The Giants are more concerned with momentum than medication.
There’s a quiet confidence within the locker room, much like in 2007, but the biggest difference is that during their championship run, the roster was relatively healthy and they just got hot at the right time. This current version is banged up. Healthy or not, though, the roster is starting to come together at the right time – maladies or not.
New York [8-4] is riding a two-game winning streak, with a winnable game coming up in Minnesota – a team that’s nowhere near the dominant force it was last season. The Vikings are suffering through a new interim coach, a once-dominant defense that has underachieved, and now a quarterback controversy thanks to the shoulder injury to Brett Favre. All the pieces are aligned for a Giants team that controls its own destiny, which has given everyone in New York’s locker room a reason to be fired up.
Even the usually reserved Ahmad Bradshaw is outwardly optimistic over Big Blue’s potential.
“We’re confident and we have a lot of confidence on both sides of the ball right now,” said Bradshaw, who eclipsed the 1,000 yard plateau last week. “Even our special teams is playing great. If we keep the three phases of the ball going good, we’ll be alright.”
What’s been more than alright is the defense over the last six quarters. Ever since the Jacksonville Jaguars notched 17 first-half points on them two weeks ago, the Giants defense has dominated its opponents. The Jaguars were stoned in the second half and the Redskins were embarrassed all game, last week. Riding such a high has made players believe that they’re just scratching the surface and relish the opportunity of testing its wares against Adrian Peterson and whoever lines up under center, Sunday.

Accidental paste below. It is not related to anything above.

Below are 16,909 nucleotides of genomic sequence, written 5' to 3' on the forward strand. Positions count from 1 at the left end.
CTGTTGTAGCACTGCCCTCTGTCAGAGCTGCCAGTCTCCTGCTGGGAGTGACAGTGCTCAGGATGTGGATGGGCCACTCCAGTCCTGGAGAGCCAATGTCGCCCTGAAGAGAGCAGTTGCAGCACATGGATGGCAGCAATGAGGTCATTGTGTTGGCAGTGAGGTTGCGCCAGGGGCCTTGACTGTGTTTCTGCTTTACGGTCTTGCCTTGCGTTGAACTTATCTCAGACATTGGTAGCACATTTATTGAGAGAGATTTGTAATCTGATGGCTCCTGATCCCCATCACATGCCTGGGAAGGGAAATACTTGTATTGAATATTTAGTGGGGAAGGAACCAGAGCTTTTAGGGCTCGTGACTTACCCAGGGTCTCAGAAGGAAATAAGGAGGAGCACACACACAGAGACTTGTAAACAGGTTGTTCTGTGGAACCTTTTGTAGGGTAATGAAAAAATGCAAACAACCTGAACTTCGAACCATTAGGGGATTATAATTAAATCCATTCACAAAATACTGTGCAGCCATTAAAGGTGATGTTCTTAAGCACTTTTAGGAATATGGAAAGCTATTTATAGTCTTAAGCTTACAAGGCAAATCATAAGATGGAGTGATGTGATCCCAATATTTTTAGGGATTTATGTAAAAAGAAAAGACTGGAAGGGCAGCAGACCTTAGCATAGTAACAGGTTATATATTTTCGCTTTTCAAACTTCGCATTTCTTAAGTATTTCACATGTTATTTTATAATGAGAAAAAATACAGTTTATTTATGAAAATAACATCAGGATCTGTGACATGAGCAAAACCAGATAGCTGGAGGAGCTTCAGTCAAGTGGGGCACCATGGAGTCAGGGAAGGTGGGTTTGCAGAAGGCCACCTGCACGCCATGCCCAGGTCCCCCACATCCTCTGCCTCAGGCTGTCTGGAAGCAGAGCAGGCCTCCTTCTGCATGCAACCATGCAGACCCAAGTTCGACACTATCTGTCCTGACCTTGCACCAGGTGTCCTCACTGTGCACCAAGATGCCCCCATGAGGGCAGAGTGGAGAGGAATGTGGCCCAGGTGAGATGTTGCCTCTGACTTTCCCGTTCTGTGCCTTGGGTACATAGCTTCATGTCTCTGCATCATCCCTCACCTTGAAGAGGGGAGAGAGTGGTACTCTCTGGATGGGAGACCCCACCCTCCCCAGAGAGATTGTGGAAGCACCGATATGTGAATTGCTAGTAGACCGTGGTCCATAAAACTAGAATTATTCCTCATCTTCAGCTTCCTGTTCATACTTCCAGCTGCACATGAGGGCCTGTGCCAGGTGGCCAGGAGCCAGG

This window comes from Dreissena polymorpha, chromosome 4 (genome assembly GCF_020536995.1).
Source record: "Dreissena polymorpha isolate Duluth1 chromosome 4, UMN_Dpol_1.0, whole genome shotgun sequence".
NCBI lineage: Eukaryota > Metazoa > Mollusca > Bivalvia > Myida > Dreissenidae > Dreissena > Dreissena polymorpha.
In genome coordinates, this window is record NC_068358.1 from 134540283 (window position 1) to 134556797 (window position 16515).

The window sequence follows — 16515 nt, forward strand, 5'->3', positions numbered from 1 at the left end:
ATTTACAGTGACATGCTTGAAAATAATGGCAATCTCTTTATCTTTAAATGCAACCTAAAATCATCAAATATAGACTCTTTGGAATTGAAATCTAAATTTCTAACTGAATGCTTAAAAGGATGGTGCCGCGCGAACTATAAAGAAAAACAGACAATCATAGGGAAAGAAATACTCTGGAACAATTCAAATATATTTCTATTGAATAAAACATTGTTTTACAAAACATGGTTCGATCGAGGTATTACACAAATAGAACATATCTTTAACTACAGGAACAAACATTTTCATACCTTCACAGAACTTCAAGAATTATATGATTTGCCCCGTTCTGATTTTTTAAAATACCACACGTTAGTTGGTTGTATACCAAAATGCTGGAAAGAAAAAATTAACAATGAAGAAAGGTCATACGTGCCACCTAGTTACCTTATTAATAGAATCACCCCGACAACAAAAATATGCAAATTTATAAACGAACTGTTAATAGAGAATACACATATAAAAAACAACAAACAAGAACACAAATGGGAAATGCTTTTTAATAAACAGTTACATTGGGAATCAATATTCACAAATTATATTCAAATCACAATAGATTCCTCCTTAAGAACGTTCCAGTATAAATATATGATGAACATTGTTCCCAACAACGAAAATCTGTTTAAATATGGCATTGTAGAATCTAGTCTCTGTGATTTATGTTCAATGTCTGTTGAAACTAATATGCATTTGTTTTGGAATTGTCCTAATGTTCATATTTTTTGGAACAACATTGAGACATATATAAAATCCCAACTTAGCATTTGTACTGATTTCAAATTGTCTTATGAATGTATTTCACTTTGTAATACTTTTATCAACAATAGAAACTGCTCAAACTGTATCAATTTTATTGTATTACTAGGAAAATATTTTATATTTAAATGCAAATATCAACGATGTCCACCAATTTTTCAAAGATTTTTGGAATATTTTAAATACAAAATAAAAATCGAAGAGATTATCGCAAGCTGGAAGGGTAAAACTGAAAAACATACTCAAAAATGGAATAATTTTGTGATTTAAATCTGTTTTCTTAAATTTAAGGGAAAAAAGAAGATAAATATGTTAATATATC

“We have the makings of a very, very good team,” insisted linebacker Keith Bulluck. “People have only been seeing flashes all year.”
Cornerback Terrell Thomas agreed, saying he’s proud to declare that “we’re back on track.”
Big Blue has certainly dominated the last six quarters of football but that doesn’t mean they’re totally satisfied. There is still room for improvement, according to defensive tackle Chris Canty, but he added it’s definitely more fun to watch the film after dominant wins.
“Of course when we watch film we are going to see that there are still some areas that need improvement but that’s what good teams do down the stretch,” Canty said. “We’re playing real physical right now and that is the way we want to play.”
Fellow defensive lineman, Jason Pierre-Paul, who has been on a tear these last two weeks, is happy to finally be contributing and earning his first round pick status. Pierre-Paul, who’s recorded back-to-back two-sack games, said the depth of the D-line has helped pass rushers stay fresh and effective, which has boosted confidence that someone will make a play late when needed.
“About two weeks ago, Coach [Coughlin] said I needed to be the star of the game and then I went out and had two sacks,” Pierre-Paul recalled. “After that, I said I was going to keep balling. Whether I’m at D-Tackle or at end, wherever they put me, I’m going to try to make a play.”
Pierre-Paul’s mentor, defensive end Osi Umenyiora, is also just as confident and said when the Giants start each game with aggression it means bad news for the opponent. If they continue to follow the blueprint down the stretch, the wins will continue to tally and will send Big Blue back to the post-season.
“It’s necessary,” Umenyiora said when asked about the importance of imposing their will on opponents going forward. “We don’t need to come out like we did in the first half [versus Jacksonville two weeks ago]. We need to play an overall good game, be physical, and force turnovers in order to win these games.”
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